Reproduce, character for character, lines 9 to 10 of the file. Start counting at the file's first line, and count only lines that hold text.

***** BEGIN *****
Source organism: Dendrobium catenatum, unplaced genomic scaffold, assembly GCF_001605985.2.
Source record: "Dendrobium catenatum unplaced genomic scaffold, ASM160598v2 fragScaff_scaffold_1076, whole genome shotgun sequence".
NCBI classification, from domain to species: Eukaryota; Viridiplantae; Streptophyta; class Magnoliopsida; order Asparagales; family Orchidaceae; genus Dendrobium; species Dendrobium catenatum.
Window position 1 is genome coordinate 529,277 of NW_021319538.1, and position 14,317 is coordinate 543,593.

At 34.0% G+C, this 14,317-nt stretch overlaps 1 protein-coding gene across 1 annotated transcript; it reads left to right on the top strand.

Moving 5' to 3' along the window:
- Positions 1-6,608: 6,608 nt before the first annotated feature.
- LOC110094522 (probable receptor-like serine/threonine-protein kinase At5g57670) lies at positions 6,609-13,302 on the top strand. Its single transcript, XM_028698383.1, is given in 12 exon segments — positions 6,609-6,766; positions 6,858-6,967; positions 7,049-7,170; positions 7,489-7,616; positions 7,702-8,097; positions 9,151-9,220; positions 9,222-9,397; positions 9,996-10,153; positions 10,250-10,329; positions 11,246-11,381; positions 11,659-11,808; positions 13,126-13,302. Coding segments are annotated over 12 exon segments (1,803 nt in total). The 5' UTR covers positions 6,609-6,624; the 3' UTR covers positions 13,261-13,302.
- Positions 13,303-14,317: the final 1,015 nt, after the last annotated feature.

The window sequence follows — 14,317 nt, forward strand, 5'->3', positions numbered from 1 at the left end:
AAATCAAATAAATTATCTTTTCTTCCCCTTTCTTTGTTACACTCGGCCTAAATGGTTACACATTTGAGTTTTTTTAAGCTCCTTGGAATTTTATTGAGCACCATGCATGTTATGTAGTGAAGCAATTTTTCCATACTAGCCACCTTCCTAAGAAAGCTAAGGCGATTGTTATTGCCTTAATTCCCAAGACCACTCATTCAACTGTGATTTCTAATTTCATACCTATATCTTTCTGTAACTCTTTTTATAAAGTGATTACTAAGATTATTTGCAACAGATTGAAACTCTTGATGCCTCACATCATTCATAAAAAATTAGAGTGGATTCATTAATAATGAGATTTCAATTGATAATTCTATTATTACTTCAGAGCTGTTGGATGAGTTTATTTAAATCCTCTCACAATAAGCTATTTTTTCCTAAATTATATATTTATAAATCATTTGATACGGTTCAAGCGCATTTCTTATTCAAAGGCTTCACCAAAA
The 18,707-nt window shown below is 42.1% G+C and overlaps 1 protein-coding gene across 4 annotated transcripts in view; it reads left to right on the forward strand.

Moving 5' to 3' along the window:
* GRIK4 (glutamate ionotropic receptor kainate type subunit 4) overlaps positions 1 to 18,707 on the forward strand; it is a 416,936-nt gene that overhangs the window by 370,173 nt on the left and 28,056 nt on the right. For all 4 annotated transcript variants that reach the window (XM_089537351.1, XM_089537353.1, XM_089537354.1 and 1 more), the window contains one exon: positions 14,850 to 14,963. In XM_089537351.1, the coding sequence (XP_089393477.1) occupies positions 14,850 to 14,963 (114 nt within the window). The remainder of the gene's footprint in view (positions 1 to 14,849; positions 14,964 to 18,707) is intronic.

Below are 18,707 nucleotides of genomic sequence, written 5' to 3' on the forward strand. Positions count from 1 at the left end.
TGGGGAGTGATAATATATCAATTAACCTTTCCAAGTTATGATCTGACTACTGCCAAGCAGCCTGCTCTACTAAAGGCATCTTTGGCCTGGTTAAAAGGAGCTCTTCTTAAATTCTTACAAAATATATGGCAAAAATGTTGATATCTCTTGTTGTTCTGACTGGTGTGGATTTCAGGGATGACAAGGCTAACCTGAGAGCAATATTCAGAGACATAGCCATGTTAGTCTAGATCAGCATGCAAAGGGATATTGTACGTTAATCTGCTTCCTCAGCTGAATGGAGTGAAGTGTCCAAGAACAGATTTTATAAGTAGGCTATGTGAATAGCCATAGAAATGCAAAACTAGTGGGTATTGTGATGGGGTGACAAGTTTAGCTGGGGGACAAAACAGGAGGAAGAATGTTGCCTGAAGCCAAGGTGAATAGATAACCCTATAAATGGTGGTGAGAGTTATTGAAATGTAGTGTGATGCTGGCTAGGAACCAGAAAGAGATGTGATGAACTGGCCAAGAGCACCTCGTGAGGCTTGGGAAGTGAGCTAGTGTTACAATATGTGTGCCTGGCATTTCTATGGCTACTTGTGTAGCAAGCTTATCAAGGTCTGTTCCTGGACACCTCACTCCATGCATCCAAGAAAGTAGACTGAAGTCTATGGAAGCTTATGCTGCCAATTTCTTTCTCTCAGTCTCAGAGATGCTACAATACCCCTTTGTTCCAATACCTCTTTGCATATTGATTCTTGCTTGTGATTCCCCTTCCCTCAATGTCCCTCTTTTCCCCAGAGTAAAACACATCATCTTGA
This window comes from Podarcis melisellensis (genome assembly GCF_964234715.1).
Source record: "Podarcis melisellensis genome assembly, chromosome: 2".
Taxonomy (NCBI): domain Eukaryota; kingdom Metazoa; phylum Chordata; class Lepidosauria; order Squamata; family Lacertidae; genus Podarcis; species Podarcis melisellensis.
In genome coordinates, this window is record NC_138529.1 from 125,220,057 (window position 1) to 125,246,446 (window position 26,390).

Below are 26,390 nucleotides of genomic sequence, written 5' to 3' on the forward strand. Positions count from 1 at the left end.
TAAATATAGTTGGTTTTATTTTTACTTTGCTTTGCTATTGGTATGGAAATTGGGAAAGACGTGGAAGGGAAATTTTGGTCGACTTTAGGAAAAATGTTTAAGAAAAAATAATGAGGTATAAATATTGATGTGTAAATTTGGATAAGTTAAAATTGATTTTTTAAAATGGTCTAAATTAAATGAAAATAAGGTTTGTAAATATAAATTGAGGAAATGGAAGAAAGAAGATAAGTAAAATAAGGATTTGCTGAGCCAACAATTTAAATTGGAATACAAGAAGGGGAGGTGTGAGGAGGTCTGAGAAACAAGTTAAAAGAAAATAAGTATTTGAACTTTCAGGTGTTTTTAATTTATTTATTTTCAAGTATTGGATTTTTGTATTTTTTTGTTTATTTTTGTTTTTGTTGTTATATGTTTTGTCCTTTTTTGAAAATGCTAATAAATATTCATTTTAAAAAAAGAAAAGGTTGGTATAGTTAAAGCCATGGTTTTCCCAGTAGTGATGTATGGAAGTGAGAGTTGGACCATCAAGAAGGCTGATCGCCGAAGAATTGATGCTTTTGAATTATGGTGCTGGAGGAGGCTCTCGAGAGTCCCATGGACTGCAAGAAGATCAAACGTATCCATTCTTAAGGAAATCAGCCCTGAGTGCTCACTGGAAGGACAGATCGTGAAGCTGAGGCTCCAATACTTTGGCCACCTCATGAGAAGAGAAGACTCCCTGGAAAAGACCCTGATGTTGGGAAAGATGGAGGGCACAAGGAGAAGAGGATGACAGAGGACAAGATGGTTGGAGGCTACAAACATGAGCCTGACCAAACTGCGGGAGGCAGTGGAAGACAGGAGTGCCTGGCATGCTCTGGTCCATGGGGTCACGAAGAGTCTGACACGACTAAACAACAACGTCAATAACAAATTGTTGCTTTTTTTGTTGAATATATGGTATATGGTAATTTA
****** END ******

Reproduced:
- Positions 13,303-14,317: the final 1,015 nt, after the last annotated feature.

The window sequence follows — 14,317 nt, forward strand, 5'->3', positions numbered from 1 at the left end: